UNICEF’s New Films Tell The Story Of Refugee And Migrant Children

UNICEF’s New Films Tell The Story Of Refugee And Migrant Children
Children

The Unfairy Tales campaign is a series of animated stories that follow children who have been forced to flee their homeland

Jennifer Passas
  • 6 january 2017

In March of 2016 UNICEF launched a series of animated films that told the real life experience of tens of millions of refugee children and young people. Called Unfairy Tales, the three animations explain the horror behind why children have fled their homeland. To continue the campaign UNICEF is telling the real-life story of Malak and Mustafa, two Syrian child refugees who were the centerpiece of the illustrated series.

UNICEF estimates that there are currently 50 million children that have been forced to flee their homes because of conflict. The videos are an attempt to help frame a massive challenge by highlighting two individual stories.

The first video, called Mustafa Goes For a Walkcatches up with Mustafa, a 14-year-old boy from Syria, who is now living in Germany. Mustafa talks about his experience living in a new nation, going to school and making friends. His demeanor and sense of the world in the video far exceed his age, most likely due to the things that he has experienced at such a young age.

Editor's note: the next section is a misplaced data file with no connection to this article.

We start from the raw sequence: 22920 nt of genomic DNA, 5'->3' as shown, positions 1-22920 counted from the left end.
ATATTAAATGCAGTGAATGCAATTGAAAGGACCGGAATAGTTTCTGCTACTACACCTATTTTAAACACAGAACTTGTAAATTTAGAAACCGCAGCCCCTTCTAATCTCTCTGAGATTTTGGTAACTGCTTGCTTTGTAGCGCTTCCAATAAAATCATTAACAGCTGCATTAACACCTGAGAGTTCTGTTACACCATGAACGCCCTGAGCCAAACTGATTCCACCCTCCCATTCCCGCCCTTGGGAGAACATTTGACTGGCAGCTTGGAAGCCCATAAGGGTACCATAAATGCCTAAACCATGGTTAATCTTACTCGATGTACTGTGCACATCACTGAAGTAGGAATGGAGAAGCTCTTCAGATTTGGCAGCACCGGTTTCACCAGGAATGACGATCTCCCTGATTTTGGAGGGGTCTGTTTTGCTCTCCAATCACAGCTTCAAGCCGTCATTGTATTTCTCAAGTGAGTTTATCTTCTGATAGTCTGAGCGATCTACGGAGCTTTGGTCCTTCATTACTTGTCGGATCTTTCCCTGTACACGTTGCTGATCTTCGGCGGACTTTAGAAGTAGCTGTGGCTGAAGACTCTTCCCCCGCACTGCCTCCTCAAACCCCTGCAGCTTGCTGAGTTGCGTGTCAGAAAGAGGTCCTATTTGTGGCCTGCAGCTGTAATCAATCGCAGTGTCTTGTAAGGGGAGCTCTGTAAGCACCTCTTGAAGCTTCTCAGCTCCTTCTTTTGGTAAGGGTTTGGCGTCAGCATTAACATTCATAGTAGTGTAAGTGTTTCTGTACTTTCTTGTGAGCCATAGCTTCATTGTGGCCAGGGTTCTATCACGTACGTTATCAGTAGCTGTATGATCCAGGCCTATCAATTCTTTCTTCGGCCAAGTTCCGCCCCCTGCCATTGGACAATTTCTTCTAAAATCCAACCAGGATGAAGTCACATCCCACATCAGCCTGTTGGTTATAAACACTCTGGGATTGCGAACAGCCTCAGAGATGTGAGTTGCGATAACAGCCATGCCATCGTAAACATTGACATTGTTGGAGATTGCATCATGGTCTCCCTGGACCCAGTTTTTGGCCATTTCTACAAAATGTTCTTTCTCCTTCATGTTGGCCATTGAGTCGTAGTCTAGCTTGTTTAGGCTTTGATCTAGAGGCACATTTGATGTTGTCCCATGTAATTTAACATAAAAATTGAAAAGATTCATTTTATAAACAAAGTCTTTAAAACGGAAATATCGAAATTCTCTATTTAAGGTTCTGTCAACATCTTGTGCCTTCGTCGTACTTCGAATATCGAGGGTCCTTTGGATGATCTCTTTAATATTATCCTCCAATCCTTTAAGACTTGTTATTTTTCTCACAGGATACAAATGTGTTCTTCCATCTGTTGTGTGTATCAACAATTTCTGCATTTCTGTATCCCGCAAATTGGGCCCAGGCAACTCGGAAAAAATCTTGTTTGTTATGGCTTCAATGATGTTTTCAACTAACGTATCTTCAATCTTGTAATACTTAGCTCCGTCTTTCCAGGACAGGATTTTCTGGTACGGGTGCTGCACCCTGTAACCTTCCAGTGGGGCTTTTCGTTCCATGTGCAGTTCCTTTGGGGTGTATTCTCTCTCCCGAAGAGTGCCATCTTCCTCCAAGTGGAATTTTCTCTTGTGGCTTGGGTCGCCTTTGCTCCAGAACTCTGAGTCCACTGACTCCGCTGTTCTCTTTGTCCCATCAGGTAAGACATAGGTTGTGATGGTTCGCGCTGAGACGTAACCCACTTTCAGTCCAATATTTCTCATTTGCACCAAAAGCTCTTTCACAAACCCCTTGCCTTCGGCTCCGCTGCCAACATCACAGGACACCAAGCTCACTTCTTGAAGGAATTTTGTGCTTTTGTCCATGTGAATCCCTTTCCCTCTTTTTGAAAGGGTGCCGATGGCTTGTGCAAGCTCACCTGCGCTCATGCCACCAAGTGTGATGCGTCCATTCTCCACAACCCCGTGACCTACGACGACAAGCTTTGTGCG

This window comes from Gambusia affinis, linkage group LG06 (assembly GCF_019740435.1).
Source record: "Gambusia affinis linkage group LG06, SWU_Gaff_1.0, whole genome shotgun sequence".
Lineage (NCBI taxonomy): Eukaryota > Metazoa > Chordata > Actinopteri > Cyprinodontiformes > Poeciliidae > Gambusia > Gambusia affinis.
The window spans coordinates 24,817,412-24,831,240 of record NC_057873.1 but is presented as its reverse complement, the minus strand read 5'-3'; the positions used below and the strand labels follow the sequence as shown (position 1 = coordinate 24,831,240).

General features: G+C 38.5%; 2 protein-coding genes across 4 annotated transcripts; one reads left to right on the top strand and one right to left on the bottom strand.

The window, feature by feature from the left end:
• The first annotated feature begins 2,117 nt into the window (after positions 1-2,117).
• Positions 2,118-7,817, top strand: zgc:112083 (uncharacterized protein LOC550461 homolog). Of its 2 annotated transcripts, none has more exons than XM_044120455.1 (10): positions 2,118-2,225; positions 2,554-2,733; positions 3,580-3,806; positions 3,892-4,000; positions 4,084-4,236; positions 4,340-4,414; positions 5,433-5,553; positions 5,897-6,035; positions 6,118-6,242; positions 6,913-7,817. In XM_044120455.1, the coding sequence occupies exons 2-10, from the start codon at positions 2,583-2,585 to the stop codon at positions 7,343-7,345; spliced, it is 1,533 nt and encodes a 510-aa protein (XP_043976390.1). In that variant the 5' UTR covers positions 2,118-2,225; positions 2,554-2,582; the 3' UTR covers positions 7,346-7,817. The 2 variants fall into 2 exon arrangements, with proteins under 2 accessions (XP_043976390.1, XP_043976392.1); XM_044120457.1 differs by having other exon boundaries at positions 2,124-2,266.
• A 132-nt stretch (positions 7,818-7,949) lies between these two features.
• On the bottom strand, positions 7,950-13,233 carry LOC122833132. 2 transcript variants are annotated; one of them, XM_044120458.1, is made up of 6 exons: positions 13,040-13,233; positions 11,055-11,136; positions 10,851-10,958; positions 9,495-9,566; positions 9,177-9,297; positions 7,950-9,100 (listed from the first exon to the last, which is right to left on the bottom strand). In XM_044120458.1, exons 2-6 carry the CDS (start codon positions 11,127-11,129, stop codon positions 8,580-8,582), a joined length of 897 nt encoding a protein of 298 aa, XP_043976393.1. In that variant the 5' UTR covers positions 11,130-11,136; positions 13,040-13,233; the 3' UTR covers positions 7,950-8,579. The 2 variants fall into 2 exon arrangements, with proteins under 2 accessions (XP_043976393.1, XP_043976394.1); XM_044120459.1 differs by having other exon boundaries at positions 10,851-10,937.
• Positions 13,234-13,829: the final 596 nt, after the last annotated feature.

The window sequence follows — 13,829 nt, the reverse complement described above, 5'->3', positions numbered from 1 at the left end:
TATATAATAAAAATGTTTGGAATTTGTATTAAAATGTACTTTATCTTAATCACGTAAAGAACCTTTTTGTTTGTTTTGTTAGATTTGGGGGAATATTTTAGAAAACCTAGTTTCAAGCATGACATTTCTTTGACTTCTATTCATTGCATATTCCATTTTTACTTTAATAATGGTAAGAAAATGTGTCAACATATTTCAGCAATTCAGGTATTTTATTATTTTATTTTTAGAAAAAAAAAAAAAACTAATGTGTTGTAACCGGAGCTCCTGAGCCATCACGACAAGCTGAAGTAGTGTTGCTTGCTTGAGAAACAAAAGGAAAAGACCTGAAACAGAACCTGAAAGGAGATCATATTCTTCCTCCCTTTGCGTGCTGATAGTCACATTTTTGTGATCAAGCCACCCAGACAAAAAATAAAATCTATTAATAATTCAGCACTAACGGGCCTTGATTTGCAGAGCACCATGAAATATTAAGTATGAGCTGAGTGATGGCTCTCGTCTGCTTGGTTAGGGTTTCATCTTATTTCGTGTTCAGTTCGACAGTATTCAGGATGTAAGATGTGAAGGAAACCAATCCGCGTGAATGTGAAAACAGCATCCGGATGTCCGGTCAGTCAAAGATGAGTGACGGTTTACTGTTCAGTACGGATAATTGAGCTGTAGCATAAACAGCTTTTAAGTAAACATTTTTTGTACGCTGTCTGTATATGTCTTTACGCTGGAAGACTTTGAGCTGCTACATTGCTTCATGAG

The second video is of Malak, an 8-year old girl from Syria, called Malak And The Boat. In it, Malak talks about now living in Germany with new friends at her new school. While happy to be in a safe place, Malak talks about wanting to go home, reminiscing about her toys at home and the friends she used to play with. Similar to Mustafa’s video, the story told is both heartwarming and painful.

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UNICEF asks viewers to share the video in an attempt to continue to raise awareness of the stories and reality of millions of refugee children.

UNICEF

 

In March of 2016 UNICEF launched a series of animated films that told the real life experience of tens of millions of refugee children and young people. Called Unfairy Tales, the three animations explain the horror behind why children have fled their homeland. To continue the campaign UNICEF is telling the real-life story of Malak and Mustafa, two Syrian child refugees who were the centerpiece of the illustrated series.

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